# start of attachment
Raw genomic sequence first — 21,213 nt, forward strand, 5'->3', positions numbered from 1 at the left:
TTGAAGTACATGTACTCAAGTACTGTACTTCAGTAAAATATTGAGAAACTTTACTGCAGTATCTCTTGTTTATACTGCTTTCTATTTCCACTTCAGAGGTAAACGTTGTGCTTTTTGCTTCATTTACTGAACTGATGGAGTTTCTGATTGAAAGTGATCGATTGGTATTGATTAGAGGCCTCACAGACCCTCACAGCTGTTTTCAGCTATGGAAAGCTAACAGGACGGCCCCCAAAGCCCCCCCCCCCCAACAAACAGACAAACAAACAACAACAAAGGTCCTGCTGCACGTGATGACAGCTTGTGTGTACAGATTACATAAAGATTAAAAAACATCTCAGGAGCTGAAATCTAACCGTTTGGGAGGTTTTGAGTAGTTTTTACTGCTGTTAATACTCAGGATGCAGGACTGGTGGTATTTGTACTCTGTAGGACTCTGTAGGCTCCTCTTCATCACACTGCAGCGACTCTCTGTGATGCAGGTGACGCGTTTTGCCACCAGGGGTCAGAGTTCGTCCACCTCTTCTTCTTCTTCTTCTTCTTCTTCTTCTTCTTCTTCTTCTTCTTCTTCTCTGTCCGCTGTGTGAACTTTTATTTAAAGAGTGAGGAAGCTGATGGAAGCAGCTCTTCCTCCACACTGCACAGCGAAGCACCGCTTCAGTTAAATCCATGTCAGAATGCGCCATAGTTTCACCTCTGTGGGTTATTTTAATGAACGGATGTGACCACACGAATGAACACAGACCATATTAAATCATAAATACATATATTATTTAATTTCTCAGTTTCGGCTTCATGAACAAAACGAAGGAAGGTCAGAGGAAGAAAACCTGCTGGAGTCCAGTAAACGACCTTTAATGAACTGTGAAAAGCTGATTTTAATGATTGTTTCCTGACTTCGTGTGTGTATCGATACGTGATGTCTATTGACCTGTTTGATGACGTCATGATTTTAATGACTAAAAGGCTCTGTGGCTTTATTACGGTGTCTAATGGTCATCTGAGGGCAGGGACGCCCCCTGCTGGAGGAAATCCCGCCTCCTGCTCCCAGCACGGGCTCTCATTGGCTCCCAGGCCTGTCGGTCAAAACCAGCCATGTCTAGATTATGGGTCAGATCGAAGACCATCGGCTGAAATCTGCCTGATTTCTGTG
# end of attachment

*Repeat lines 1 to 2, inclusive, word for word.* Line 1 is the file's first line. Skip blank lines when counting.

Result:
Raw genomic sequence first — 21,213 nt, forward strand, 5'->3', positions numbered from 1 at the left:
TTGAAGTACATGTACTCAAGTACTGTACTTCAGTAAAATATTGAGAAACTTTACTGCAGTATCTCTTGTTTATACTGCTTTCTATTTCCACTTCAGAGGTAAACGTTGTGCTTTTTGCTTCATTTACTGAACTGATGGAGTTTCTGATTGAAAGTGATCGATTGGTATTGATTAGAGGCCTCACAGACCCTCACAGCTGTTTTCAGCTATGGAAAGCTAACAGGACGGCCCCCAAAGCCCCCCCCCCCCAACAAACAGACAAACAAACAACAACAAAGGTCCTGCTGCACGTGATGACAGCTTGTGTGTACAGATTACATAAAGATTAAAAAACATCTCAGGAGCTGAAATCTAACCGTTTGGGAGGTTTTGAGTAGTTTTTACTGCTGTTAATACTCAGGATGCAGGACTGGTGGTATTTGTACTCTGTAGGACTCTGTAGGCTCCTCTTCATCACACTGCAGCGACTCTCTGTGATGCAGGTGACGCGTTTTGCCACCAGGGGTCAGAGTTCGTCCACCTCTTCTTCTTCTTCTTCTTCTTCTTCTTCTTCTTCTTCTTCTTCTTCTTCTCTGTCCGCTGTGTGAACTTTTATTTAAAGAGTGAGGAAGCTGATGGAAGCAGCTCTTCCTCCACACTGCACAGCGAAGCACCGCTTCAGTTAAATCCATGTCAGAATGCGCCATAGTTTCACCTCTGTGGGTTATTTTAATGAACGGATGTGACCACACGAATGAACACAGACCATATTAAATCATAAATACATATATTATTTAATTTCTCAGTTTCGGCTTCATGAACAAAACGAAGGAAGGTCAGAGGAAGAAAACCTGCTGGAGTCCAGTAAACGACCTTTAATGAACTGTGAAAAGCTGATTTTAATGATTGTTTCCTGACTTCGTGTGTGTATCGATACGTGATGTCTATTGACCTGTTTGATGACGTCATGATTTTAATGACTAAAAGGCTCTGTGGCTTTATTACGGTGTCTAATGGTCATCTGAGGGCAGGGACGCCCCCTGCTGGAGGAAATCCCGCCTCCTGCTCCCAGCACGGGCTCTCATTGGCTCCCAGGCCTGTCGGTCAAAACCAGCCATGTCTAGATTATGGGTCAGATCGAAGACCATCGGCTGAAATCTGCCTGATTTCTGTG